This is Jack Bacheler, extension entomologist at NCSU with the Thursday Cotton Insect Update. Today is Thursday May 1.
As is often the case with many other damaging insect pests of cotton, one might assume that cotton in the Midsouth, Texas, or even Arizona would take the crown for the highest thrips levels, right? Wrong. As North Carolina and Virginia cotton producers know from experience, and tests confirm, this region has the dubious distinction of having the highest levels of thrips and potential damage in the cotton belt.
To make matters worse, our often cool spring conditions limit plant growth, leaving the tender seedlings in the very susceptible cotyledon to two true leaf stage for extended periods.
As we mentioned last week, May 20-25 often avoids these cool conditions, and the quick seedling growoff greatly reduces the thrips damage window. Additionally, approximately three weeks after these late plantings, levels of adult migrating thrips are often declining.
Seed treatments are hard to beat for convenience and safety, and this technology now represents about half of our cotton acreage. However, growers should be aware that the odds of having to treat for cotton aphids or spider mites increases dramatically following seed treatments compared to Temik. In a series of large scale surveys of our independent crop consultants in 2004-2005 and in 2007, foliar applications were 2.5 to 10 times higher for cotton aphids and 9.5 to 12 times higher for spider mites following seed treatments than behind Temik. Fortunately, even following seed treatments, the amount cotton acreage sprayed for either pest was here still on the low side – at least for now. But if you were one of the producers who had to deal with treatable levels one or both of these pests, they can be a headache. If the status of these pests increases in North Carolina, the impact of increased spraying could well be a factor in choosing an at-planting insecticide approach.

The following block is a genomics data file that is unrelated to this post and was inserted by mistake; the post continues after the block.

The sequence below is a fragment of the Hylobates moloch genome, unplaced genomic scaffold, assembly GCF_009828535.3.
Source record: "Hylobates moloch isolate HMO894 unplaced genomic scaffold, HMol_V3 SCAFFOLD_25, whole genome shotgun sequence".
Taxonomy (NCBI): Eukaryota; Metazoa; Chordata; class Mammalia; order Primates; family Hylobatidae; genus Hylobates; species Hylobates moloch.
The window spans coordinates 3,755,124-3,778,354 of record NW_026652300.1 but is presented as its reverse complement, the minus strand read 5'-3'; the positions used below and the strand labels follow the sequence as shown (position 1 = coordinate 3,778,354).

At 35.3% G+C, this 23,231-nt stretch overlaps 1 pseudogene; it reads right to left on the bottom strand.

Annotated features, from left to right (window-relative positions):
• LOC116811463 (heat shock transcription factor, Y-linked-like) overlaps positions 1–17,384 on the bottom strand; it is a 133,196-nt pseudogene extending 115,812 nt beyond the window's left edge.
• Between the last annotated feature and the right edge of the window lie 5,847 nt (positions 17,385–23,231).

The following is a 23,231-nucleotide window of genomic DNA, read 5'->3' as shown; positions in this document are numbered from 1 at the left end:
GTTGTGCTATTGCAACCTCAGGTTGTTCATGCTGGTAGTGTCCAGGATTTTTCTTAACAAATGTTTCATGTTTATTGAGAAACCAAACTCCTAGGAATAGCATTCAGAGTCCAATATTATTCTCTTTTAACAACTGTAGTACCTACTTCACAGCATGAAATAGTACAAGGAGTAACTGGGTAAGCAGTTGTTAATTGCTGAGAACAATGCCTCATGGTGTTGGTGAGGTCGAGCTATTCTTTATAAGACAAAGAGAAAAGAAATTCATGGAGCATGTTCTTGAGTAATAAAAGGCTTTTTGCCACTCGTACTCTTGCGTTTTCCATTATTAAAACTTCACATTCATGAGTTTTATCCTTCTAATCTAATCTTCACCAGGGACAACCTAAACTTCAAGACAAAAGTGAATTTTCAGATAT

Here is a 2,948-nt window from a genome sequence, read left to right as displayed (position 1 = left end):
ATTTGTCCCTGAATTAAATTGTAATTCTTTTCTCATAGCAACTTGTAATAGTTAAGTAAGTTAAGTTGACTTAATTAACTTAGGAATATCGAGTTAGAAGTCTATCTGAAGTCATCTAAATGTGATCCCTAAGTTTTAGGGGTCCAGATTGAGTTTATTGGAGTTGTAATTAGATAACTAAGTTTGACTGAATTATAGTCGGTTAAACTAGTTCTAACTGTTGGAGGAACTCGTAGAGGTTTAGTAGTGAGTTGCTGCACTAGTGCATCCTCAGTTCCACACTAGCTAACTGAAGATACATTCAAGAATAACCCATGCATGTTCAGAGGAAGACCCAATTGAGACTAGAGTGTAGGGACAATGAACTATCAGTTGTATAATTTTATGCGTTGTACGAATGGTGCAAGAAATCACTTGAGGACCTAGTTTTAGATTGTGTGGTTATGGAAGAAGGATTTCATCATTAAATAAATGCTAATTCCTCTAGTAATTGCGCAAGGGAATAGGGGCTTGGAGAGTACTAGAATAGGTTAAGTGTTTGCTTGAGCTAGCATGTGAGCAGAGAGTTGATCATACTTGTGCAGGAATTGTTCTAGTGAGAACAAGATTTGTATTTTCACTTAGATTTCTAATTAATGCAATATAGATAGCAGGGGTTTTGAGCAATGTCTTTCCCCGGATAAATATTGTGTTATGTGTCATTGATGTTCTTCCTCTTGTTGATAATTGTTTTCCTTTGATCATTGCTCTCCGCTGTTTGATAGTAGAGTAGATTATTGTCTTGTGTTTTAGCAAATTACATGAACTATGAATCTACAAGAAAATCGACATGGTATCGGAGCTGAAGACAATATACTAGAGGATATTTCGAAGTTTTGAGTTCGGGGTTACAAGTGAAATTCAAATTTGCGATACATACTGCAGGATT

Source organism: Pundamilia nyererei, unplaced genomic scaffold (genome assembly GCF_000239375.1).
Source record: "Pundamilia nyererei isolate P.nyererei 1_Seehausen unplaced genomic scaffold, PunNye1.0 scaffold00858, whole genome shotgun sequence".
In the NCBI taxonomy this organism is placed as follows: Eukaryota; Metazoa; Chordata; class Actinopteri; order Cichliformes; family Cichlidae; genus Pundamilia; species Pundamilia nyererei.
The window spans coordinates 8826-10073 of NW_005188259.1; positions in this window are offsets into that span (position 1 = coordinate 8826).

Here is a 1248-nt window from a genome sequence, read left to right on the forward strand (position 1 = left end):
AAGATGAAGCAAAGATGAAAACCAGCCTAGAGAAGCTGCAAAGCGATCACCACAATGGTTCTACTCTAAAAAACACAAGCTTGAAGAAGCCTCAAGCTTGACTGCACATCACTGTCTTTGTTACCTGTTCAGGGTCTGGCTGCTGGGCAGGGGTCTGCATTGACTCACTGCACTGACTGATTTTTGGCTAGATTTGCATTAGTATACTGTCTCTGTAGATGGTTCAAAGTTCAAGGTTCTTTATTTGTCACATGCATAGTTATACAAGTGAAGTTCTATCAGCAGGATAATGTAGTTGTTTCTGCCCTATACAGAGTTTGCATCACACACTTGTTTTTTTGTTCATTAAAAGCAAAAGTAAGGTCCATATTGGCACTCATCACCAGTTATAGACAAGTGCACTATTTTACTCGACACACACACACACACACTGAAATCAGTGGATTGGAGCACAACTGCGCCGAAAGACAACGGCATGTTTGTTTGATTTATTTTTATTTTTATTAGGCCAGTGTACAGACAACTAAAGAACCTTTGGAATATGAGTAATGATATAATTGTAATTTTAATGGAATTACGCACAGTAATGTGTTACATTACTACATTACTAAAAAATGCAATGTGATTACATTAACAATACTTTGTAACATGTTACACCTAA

In some years, especially following extended hot dry weather, western flower thrips occur at high enough levels to result in significant control problems. Although tobacco thrips are far and away our most common species on cotton and can be very damaging in their own right, in most cases they can be reasonably well controlled. Cotton producer-supported research conducted here the past two years has shown:
1. Control of western flower thrips with a “normal” rate of acephate (most often Orthene in the past at 0.25 lb active/acre) is at best very limited and often no better than the check plots. Producer and consultant experience has suggested that very high rates of acephate or Monitor (0.5 to 1.0 lb. active/acre) provide some control of “westerns”, and that other organophosphates and pyrethroids fare worse.
2. In another test, Temik 15G at 5 lb. product/acre controlled about 60% of the western flower thrips adults while a seed treatment followed by a foliar spray only control 30% of the western flower thrips. In this same test control of our more common tobacco thrips exceeded 95% with both approaches.
In essentially all of our research trials, when the cotton plants have an average of approximately 5-6 true leaves with adequate moisture levels and reasonably warm weather, thrips control was no longer needed. Let’s keep our fingers crossed for warm moist conditions conducive to rapid seedling growoff few thrips headaches in 2008. We’re due a break.